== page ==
There’s precedence for this, Krutka said: President Bill Clinton’s impeachment in the late 1990s also centered on a sexual affair, including public details many educators and students likely felt uncomfortable discussing in classrooms.

Use the indictment to teach students about aspects of the justice system

Teachers can help students understand some of the legal institutions at play in a case like this, McAvoy said, including what exactly a grand jury does.

“Before going into class, I’d be reviewing the nuances of grand jury versus other kinds of juries,” she said. “I would be trying to deepen their understanding about what goes into bringing a charge like this.”

Place events in historical context

Teachers can help students take a big picture view of an event by using primary texts and documents to compare and contrast it with other moments in history, educators told Education Week during the first Trump impeachment trial in 2019.

That applies with Trump’s indictment too. “I might make a connection to Richard Nixon,” who was charged with attempting to cover up his role in a break-in at Democratic headquarters during the 1972 campaign, McAvoy said, and who could have faced a similar situation. (Nixon was pardoned by his successor, Gerald Ford.)

Teach students how to slow down and analyze information to avoid quick, partisan conclusions

Given the many unknowns and the legal complexity, emphasize that this isn’t a moment for hot takes, Krutka said.

“In our current media environment, hot takes and fast takes are the norm, and everyone makes claims right away,” Krutka said. “Classrooms are great places to slow down discussions, take longer views, and wait for evidence to come out,” he said.

Media literacy can and should be embedded into the lessons, experts said. For instance, students might learn to take a critical perspective on what they are reading about the indictment by looking at a site such as AllSides, which is aimed at helping students understand how news organizations with different ideological perspectives might cover the same story, Krutka said.

Tell us here how you are handling conversations or class discussions with students about the indictment of former President Donald J. Trump.

Related Tags:


Jobs Virtual Career Fair for Teachers and K-12 Staff
Find teaching jobs and other jobs in K-12 education at the EdWeek Top School Jobs virtual career fair.
This content is provided by our sponsor. It is not written by and does not necessarily reflect the views of Education Week's editorial staff.
Reading & Literacy Webinar
Science of Reading: Emphasis on Language Comprehension
Dive into language comprehension through a breakdown of the Science of Reading with an interactive demonstration.
Content provided by Be GLAD
English-Language Learners Webinar English Learners and the Science of Reading: What Works in the Classroom
ELs & emergent bilinguals deserve the best reading instruction! The Reading League & NCEL join forces on best practices. Learn more in our webinar with both organizations.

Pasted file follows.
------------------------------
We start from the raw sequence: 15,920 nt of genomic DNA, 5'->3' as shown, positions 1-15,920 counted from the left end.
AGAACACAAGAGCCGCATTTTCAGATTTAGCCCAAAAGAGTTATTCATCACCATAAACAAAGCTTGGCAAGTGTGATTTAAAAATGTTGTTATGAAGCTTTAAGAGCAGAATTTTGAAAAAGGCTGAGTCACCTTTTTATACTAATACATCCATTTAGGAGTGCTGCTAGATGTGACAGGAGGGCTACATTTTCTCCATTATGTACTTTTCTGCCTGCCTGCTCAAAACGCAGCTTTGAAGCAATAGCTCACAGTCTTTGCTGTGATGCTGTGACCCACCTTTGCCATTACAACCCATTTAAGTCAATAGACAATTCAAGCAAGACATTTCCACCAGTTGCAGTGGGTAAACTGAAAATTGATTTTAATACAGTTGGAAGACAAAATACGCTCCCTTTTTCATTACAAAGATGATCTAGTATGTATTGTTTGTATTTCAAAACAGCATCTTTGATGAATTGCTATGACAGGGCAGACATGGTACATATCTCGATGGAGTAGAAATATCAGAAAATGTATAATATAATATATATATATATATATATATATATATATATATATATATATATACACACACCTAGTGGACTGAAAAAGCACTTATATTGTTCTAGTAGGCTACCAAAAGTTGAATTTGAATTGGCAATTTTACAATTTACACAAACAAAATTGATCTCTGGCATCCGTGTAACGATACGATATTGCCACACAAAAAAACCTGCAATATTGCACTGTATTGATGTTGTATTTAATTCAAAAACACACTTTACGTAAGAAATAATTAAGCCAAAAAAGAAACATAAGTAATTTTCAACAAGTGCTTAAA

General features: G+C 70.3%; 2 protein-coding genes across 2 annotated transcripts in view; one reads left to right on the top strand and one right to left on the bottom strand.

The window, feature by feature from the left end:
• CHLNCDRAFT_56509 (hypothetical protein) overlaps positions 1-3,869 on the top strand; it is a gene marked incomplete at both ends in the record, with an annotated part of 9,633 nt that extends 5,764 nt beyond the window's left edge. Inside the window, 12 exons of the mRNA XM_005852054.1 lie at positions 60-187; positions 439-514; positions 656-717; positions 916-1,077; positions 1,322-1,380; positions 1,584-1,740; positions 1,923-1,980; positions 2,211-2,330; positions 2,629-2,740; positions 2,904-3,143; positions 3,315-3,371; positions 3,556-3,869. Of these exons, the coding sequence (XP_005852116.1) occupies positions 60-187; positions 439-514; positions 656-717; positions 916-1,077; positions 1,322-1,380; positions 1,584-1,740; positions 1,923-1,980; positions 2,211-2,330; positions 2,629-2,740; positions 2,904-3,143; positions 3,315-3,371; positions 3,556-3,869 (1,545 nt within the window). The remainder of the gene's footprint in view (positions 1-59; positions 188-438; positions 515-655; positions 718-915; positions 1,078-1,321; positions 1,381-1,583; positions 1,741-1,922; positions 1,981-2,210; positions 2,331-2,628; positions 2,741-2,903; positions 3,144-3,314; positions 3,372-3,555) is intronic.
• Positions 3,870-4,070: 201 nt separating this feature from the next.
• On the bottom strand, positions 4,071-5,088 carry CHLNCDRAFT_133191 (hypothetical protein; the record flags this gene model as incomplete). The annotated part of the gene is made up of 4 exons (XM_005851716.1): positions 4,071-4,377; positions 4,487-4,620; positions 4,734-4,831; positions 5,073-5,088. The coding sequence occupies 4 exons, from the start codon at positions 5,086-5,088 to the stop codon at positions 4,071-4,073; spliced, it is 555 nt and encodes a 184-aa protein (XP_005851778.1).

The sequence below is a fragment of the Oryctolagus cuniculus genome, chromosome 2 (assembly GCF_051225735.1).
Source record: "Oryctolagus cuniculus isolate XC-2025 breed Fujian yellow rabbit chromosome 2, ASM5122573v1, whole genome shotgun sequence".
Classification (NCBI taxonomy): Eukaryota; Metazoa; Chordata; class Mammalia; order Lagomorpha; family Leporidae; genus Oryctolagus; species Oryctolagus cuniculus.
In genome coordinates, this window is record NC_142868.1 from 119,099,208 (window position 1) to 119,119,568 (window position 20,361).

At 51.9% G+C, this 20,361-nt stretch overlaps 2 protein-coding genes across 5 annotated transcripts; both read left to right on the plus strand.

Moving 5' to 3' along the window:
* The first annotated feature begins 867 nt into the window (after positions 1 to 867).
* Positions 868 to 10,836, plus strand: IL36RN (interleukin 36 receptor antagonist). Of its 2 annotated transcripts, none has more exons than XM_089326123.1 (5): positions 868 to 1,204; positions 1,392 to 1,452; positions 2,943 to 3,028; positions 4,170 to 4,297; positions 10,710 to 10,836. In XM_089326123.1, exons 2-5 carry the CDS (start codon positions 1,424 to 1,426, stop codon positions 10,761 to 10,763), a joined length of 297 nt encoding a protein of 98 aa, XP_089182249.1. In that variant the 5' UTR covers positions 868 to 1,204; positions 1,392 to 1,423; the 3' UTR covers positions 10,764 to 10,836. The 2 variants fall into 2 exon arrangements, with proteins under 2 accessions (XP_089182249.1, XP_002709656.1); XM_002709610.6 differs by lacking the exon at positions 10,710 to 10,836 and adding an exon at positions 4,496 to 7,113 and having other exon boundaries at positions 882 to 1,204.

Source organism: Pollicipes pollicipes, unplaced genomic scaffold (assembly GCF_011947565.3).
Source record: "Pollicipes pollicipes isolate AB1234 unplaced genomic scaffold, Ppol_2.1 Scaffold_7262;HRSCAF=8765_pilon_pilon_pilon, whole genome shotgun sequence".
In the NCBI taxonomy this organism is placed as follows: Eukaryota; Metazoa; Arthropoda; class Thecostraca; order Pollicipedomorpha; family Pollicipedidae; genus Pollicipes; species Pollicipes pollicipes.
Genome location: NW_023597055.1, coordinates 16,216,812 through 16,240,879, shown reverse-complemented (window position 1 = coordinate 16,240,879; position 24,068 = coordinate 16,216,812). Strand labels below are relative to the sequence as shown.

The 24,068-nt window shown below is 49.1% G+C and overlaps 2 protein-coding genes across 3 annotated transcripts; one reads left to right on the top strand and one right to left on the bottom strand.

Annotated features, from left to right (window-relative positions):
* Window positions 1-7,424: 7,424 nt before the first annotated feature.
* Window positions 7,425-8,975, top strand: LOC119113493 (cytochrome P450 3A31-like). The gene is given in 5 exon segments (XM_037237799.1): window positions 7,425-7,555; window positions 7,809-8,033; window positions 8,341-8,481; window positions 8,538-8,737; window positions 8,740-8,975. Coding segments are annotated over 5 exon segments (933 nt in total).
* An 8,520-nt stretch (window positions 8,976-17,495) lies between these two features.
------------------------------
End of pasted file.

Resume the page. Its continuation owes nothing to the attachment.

EdWeek Top School Jobs

Teacher Jobs
Search over ten thousand teaching jobs nationwide — elementary, middle, high school and more.
View Jobs
Principal Jobs
Find hundreds of jobs for principals, assistant principals, and other school leadership roles.
View Jobs
Administrator Jobs
Over a thousand district-level jobs: superintendents, directors, more.
View Jobs
Support Staff Jobs
Search thousands of jobs, from paraprofessionals to counselors and more.
View Jobs

Read Next

Social Studies Opinion What I Wish I Knew About Teaching Black History Before I Left the Classroom
Bettina L. Love explains how she struggled to portray Black icons as real people in the early days of her teaching career.
4 min read
Photo illustration of colorful 60's geometric design patterns mimicking screen-printing over historic photograph. - Dr. Martin Luther King Jr., center, addresses a gathering in the riot-torn area of Los Angeles, Aug. 18, 1965. Bayard Rustin, King's aide, is at left.
Vanessa Solis/Education Week + AP Photo/Don Brinn, File + Getty Images
Social Studies Opinion Who’s Improving Black History Education for Everyone? Three Stand-Outs
Recent highlights in Black history education, from the Center for K-12 Black History and Racial Literacy Education’s LaGarrett J. King.
LaGarrett J. King
2 min read
Overhead view of people interacting with colorful books on a table.
Camilla Sucre for Education Week
Social Studies Opinion I Train Teachers to Teach Black History. Here’s What I’ve Learned
Here’s how I’ve tried to reclaim Black history from the margins—and how you can do the same.
Abigail Henry
4 min read
A group of teachers gather around a textbook excited about the content.
Camilla Sucre for Education Week
Social Studies How Schools Can Prepare Students to Vote for the First Time
Students want more practical information about voting to prepare them for the polls.
3 min read
Image of a parent and child at a voting booth.